Lithium batteries power our phones, computers, many of our cars and even our drills and weedwhackers. But as technology advances, can they keep up in their current format? No, but there is a way forward, according to a new review paper from researchers at Hong Kong Polytechnic University, by further developing the electrolytes that allow for energy storage and discharge.
The team published their work in Energy Materials and Devices on September 18, 2023.
“Lithium batteries have revolutionized our modern life,” said first author Zhijie Wang, a Postdoctoral Research Fellow in the Department of Applied Physics and the Research Institute of Smart Energy at Hong Kong Polytechnic University. “The performance of lithium batteries—including energy density, lifespan, safety and more—is greatly determined by the recipe and microstructure of the electrolytes.”
Lithium batteries consist primarily of two current collectors, a negatively charged electrode, a positively charged electrode, an electrolyte and a separator. The electrolyte carries positively charged lithium ions from the positively charged electrode through the separator to the other electrode and negatively charged ions in the other direction. As the lithium ions move through the electrolyte, the anode collects free electrons, leading to a positive charge at one current collector. That positive current discharges to power a device, flowing through and returning to the battery as a negative current.
Electrolytes most commonly comprise a solution of lithium salt in a polar solvent, or a substance that uses a tiny electrical charge produced by the shape of its constituent molecules to dissolve the salts and free the lithium ions. In conventional electrolyte, lithium ions separate with the salt anions; in the (localized) high-concentration electrolytes developed in recent years, salt anions are solvated with Li ions, and they have unique functions in improving battery performance.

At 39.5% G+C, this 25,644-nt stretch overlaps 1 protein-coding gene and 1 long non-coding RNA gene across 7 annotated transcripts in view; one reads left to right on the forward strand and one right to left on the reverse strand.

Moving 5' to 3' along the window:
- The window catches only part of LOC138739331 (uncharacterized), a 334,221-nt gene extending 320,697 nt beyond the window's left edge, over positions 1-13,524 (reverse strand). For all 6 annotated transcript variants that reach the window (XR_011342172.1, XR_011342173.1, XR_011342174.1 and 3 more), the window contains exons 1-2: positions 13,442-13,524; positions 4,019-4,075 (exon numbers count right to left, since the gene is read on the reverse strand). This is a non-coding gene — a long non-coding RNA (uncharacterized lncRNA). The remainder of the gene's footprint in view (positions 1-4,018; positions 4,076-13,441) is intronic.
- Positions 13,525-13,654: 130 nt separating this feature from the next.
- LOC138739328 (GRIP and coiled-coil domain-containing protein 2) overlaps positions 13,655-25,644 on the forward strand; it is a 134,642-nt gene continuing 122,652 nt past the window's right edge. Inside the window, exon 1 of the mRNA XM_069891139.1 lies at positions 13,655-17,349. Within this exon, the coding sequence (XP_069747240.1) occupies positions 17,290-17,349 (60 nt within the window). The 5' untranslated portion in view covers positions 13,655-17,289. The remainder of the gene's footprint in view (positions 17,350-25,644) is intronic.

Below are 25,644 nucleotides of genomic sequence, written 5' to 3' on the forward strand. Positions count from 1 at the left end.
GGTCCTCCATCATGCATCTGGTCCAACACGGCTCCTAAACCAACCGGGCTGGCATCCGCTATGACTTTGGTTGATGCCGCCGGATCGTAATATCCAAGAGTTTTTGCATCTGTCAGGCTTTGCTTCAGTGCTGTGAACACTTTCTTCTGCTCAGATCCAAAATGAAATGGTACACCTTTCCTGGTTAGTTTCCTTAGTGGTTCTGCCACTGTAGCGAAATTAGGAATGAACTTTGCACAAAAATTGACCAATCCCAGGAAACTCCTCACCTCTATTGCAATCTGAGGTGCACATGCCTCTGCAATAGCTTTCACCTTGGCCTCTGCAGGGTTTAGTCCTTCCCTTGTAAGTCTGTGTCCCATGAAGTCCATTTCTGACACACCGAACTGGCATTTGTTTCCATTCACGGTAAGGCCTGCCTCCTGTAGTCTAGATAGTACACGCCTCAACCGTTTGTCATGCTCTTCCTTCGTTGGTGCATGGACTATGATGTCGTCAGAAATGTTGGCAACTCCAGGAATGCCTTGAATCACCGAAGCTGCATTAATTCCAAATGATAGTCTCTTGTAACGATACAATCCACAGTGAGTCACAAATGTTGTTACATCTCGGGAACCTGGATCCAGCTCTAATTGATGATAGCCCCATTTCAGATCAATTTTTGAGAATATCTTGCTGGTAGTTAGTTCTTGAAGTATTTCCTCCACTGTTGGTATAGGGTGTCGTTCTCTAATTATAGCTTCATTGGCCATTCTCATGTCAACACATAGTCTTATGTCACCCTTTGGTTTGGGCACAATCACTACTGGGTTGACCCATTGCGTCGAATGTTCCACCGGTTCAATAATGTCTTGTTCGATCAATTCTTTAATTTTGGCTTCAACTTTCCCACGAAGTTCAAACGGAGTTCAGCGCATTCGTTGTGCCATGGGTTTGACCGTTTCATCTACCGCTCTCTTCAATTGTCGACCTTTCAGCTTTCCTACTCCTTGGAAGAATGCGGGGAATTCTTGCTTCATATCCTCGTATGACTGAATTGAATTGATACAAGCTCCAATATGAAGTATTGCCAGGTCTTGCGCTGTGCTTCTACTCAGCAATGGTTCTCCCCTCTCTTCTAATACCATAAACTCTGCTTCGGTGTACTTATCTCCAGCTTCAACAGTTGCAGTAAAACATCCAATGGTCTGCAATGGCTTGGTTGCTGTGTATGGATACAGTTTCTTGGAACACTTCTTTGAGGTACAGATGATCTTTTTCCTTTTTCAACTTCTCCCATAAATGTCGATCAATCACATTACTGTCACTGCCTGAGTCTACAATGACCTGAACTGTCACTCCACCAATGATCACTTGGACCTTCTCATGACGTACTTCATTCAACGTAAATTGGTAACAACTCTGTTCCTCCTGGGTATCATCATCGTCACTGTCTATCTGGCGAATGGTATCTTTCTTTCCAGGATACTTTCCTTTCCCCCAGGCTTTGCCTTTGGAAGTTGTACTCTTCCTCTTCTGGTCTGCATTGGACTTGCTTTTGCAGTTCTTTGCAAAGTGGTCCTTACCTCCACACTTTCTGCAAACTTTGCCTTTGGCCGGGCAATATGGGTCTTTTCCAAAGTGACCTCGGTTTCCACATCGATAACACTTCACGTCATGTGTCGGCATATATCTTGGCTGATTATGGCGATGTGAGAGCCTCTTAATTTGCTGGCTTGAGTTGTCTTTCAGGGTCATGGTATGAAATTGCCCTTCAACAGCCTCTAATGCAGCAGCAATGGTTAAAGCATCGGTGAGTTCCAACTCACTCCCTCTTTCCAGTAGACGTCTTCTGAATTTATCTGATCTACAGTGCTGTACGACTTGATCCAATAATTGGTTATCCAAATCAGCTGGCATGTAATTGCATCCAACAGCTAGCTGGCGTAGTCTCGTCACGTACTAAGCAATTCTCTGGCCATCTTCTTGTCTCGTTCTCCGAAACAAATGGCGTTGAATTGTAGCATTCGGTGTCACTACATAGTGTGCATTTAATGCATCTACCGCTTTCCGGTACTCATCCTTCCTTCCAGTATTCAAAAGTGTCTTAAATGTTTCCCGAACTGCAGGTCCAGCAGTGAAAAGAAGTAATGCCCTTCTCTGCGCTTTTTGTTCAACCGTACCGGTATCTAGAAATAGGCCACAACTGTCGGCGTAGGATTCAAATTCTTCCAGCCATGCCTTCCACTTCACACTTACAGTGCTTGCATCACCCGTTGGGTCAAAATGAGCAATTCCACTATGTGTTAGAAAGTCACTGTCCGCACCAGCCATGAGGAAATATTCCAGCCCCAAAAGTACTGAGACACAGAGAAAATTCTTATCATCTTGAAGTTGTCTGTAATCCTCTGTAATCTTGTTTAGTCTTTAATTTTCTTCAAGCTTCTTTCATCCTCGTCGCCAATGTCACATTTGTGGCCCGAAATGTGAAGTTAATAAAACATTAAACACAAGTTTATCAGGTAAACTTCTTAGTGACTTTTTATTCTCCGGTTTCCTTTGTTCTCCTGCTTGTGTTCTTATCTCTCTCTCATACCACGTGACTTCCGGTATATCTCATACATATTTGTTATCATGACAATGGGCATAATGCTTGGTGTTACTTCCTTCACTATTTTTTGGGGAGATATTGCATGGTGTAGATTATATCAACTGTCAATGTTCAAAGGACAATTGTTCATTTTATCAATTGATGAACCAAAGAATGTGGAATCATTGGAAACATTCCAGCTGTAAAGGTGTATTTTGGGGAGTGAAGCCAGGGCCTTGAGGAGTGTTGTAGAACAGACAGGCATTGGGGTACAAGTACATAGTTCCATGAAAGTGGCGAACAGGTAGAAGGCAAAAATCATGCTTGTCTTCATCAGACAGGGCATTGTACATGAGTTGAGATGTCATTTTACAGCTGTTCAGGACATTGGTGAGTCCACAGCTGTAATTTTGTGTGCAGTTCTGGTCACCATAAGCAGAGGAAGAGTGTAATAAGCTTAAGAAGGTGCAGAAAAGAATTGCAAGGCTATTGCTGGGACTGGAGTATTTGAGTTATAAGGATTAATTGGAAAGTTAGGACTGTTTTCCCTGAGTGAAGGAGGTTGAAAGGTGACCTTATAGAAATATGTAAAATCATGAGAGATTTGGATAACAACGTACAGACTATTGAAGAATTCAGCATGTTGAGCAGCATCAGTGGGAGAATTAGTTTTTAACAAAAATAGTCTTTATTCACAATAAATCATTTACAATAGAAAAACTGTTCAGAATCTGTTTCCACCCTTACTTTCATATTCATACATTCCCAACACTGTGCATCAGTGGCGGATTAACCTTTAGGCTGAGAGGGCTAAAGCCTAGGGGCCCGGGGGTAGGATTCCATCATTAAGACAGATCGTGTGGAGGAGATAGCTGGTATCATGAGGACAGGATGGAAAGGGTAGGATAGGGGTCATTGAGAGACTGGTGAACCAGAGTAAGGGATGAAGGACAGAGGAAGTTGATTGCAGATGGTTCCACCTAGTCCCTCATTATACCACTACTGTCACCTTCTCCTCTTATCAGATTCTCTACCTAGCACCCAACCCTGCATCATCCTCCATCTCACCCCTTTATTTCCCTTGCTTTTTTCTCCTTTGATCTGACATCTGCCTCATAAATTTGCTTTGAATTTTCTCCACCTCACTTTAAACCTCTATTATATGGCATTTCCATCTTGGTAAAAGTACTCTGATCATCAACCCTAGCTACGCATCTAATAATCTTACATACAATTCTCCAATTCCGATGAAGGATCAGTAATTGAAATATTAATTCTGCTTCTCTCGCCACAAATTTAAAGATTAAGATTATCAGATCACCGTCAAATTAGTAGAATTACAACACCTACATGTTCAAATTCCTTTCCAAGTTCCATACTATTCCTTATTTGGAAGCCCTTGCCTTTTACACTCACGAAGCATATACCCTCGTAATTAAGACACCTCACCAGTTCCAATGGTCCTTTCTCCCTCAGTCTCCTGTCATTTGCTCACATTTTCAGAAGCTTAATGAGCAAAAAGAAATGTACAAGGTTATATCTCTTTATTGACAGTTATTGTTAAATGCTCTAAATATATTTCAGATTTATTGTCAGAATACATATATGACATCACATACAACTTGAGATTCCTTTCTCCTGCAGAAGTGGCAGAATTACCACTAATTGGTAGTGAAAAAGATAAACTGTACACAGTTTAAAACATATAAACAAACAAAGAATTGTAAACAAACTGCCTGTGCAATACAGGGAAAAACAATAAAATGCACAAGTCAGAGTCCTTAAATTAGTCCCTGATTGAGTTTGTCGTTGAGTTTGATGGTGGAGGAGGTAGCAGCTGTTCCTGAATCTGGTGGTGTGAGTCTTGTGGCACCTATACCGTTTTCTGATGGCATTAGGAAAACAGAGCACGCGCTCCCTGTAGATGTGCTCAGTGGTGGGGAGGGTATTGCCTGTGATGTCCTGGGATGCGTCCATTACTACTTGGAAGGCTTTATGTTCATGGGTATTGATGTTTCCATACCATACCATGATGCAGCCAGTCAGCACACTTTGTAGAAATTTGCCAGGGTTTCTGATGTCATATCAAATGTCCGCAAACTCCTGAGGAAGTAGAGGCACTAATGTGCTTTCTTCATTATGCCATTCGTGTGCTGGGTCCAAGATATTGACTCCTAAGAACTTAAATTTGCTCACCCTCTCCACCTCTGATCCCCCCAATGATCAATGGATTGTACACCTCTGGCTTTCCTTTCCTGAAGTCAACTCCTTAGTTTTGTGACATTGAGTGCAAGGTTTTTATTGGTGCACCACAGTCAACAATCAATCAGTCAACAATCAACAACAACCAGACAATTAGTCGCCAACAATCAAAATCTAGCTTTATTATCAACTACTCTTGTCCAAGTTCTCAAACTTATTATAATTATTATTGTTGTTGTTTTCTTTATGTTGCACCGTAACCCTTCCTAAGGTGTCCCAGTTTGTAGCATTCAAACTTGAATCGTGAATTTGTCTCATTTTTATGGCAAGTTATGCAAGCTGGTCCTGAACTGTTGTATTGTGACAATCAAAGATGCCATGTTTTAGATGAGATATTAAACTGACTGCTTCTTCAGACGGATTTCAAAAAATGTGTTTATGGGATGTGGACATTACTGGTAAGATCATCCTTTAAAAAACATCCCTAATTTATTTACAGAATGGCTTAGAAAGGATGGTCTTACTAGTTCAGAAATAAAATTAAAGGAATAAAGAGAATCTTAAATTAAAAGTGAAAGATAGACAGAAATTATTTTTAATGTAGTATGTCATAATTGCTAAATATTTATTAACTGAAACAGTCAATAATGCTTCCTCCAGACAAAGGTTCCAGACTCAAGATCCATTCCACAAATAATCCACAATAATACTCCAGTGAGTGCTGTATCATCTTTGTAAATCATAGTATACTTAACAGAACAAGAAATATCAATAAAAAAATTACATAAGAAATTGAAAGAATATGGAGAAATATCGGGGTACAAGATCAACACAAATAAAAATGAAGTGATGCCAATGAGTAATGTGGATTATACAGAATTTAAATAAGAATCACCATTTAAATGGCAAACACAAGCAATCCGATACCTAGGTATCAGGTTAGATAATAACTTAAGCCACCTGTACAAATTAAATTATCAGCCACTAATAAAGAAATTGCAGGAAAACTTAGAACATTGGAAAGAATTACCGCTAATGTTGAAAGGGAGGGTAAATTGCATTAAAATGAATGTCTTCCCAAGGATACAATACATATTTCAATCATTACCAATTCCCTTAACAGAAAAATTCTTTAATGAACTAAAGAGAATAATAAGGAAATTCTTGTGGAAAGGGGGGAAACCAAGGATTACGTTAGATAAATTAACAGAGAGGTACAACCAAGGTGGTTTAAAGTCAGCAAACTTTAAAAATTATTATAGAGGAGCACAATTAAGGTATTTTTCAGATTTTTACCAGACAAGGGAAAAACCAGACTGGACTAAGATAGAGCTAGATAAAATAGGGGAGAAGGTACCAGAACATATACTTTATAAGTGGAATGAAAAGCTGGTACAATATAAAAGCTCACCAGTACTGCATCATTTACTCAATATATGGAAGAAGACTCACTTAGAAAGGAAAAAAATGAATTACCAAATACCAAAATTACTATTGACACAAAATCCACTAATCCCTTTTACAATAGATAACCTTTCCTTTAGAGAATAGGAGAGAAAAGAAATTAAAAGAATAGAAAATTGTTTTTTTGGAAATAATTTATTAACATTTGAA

However, Wang said, a type called weakly solvating electrolytes first proposed for this use three years ago may offer a pathway to more robust batteries. In this type of electrolyte, the lithium ions are weakly coordinated with the solvent molecules, and they also coordinate with the negatively charged salt anions.
“Such a structure can be obtained in a relatively dilute salt concentration and without the use of non-solvating diluters,” Wang said. “This makes it different from conventional electrolytes and (localized) high-concentration electrolytes. It can improve the low-temperature, fast-charging, safety and cycling properties of lithium batteries, so it has attracted intensive research interest in recent years.”
In this study, Wang and corresponding author Biao Zhang examined recent research papers on weakly solvating electrolytes and concluded that basic design principles and future research directions were lacking. Zhang is an associate professor in the Department of Applied Physics and the Research Institute of Smart Energy at Hong Kong Polytechnic University.
“We found, from the current literature, that the key to constructing weakly solvating electrolytes is creating a balance between the interactions of lithium ions with solvent and anions,” Wang said. “We also determined that the design concepts of weakly solvating electrolytes can be extended to other batteries, such as systems made with sodium, potassium, magnesium or zinc.”
The researchers also recommended that future work in the field should focus on simplifying the synthesis procedures, improving yields and reducing costs of the electrolyte components.
“The goal of this paper is to promote the understanding of both research and industrial communities on the functions, design principles and recent research progress of the emerging weakly solvating electrolytes,” Wang said. “We hope our insights contribute to developing next-generation lithium batteries with robust properties and thus boost their share of the power source market, especially in electric vehicles.”